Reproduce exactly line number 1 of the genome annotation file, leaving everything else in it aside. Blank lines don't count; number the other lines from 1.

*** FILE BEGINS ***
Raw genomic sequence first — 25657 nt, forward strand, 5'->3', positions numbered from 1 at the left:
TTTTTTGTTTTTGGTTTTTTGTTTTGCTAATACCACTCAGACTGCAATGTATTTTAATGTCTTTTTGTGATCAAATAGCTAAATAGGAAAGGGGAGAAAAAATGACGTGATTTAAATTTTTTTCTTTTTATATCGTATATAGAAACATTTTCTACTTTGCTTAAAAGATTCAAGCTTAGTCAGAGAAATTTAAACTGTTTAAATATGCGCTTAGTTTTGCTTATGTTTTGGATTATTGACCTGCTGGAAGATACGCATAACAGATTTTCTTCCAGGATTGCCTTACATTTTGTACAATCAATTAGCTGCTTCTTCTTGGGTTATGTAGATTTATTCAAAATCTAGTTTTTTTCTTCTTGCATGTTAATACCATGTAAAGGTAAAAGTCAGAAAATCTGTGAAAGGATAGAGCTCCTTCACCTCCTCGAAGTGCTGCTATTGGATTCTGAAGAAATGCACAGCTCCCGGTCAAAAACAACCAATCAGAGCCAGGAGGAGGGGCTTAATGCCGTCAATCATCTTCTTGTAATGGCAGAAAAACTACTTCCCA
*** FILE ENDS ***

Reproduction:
Raw genomic sequence first — 25657 nt, forward strand, 5'->3', positions numbered from 1 at the left: